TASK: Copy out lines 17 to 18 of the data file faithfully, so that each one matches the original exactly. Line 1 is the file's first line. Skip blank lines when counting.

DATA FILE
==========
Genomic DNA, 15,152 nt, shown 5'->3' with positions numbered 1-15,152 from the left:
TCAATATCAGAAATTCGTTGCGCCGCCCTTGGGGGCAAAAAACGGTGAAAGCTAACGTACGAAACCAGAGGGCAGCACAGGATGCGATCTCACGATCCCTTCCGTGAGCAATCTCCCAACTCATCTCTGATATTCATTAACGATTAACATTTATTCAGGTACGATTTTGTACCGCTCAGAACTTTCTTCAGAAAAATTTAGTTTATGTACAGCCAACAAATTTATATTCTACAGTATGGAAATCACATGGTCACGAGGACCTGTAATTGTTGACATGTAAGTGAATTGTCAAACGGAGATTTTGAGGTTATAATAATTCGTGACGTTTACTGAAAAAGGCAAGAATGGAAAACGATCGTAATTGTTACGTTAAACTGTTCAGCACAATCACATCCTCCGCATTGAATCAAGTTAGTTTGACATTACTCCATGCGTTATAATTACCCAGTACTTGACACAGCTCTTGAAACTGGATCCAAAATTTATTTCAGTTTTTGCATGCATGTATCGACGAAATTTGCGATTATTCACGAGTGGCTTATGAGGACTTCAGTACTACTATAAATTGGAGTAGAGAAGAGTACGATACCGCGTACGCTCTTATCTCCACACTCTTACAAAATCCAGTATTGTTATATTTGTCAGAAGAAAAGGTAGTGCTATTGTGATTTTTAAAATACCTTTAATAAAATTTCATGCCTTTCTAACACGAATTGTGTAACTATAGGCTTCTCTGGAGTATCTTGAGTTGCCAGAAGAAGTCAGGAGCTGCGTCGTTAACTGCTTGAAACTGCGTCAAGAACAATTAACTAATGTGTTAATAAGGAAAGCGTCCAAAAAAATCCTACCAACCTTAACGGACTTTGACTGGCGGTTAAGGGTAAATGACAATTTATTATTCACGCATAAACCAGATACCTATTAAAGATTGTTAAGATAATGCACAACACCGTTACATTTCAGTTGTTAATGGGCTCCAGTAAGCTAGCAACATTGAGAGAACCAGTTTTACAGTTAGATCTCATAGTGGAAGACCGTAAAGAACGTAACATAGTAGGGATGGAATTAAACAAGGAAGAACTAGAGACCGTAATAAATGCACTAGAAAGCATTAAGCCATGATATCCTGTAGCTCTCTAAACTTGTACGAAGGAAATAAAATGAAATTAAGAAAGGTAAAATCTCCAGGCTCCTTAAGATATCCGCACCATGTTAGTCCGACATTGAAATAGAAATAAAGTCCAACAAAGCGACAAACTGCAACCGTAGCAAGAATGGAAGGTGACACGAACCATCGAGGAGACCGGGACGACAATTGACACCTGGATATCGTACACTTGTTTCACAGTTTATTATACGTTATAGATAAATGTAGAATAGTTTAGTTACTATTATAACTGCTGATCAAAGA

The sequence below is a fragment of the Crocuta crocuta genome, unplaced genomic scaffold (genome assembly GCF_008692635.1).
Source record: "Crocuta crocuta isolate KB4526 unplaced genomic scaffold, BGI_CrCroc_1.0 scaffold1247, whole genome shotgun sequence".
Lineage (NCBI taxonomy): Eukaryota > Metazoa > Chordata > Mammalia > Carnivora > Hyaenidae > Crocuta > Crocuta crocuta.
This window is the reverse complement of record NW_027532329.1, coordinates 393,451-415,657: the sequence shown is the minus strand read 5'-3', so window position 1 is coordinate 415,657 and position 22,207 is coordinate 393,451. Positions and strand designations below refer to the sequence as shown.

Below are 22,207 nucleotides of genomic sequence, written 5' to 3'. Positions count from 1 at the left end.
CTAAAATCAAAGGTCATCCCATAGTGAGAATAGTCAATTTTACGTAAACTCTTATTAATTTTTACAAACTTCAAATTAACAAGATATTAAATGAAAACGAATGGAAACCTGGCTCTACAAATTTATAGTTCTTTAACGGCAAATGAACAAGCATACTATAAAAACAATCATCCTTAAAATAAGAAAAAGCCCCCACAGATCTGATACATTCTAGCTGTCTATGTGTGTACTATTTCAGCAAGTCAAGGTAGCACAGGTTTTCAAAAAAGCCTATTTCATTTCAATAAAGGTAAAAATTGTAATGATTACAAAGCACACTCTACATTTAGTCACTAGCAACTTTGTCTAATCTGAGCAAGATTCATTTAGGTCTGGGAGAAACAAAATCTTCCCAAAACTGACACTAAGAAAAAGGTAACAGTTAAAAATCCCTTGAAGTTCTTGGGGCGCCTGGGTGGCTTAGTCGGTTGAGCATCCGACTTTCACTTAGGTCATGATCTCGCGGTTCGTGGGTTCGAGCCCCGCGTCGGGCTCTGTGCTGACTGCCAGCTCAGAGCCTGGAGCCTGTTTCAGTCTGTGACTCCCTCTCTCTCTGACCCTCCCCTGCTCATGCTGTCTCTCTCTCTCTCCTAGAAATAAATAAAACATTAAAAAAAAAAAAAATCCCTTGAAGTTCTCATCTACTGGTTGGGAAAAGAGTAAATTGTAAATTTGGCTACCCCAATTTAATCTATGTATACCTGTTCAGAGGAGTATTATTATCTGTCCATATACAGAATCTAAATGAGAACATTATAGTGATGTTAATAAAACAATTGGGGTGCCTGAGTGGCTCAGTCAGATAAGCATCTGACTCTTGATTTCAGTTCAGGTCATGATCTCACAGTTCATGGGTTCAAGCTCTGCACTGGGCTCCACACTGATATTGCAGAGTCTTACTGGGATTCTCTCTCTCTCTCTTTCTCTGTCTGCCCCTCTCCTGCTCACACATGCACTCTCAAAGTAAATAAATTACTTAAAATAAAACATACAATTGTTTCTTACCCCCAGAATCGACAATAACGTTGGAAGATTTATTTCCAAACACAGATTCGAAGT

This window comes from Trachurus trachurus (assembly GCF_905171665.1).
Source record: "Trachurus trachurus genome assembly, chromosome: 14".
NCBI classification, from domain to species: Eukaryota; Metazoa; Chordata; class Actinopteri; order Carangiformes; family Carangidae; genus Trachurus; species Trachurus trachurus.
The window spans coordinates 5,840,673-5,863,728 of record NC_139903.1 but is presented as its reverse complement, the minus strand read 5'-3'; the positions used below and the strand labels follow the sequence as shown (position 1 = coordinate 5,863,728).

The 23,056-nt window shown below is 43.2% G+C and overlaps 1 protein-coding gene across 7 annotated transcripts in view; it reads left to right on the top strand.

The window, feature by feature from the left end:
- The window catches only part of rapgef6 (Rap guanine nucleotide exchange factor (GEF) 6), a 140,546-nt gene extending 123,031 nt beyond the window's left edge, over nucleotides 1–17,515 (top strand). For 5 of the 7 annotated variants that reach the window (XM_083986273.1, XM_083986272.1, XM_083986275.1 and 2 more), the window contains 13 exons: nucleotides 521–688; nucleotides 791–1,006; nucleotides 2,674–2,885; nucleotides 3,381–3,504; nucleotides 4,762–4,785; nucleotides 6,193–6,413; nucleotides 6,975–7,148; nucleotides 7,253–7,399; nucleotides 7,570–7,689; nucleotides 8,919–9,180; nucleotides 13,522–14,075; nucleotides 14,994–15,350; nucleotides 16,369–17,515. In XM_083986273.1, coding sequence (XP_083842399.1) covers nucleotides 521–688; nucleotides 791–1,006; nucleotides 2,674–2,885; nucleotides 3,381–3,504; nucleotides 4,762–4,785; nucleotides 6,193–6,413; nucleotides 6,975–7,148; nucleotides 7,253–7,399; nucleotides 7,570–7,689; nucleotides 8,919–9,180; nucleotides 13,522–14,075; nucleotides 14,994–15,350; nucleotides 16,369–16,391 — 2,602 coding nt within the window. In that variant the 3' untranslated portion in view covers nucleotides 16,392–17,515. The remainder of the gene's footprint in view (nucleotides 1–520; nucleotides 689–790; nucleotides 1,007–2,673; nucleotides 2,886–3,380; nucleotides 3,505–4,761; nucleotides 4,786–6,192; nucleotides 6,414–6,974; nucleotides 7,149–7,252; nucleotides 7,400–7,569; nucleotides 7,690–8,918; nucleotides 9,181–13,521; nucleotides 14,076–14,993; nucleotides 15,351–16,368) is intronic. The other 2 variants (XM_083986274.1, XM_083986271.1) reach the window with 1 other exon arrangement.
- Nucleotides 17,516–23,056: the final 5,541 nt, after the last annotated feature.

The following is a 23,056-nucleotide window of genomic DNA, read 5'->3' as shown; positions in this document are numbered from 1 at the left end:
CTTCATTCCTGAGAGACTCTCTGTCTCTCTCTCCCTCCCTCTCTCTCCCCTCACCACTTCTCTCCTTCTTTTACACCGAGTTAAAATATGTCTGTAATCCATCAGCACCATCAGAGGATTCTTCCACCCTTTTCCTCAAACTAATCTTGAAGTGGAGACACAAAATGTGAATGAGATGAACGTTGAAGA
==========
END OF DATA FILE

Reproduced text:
The following is a 23,056-nucleotide window of genomic DNA, read 5'->3' as shown; positions in this document are numbered from 1 at the left end:
CTTCATTCCTGAGAGACTCTCTGTCTCTCTCTCCCTCCCTCTCTCTCCCCTCACCACTTCTCTCCTTCTTTTACACCGAGTTAAAATATGTCTGTAATCCATCAGCACCATCAGAGGATTCTTCCACCCTTTTCCTCAAACTAATCTTGAAGTGGAGACACAAAATGTGAATGAGATGAACGTTGAAGA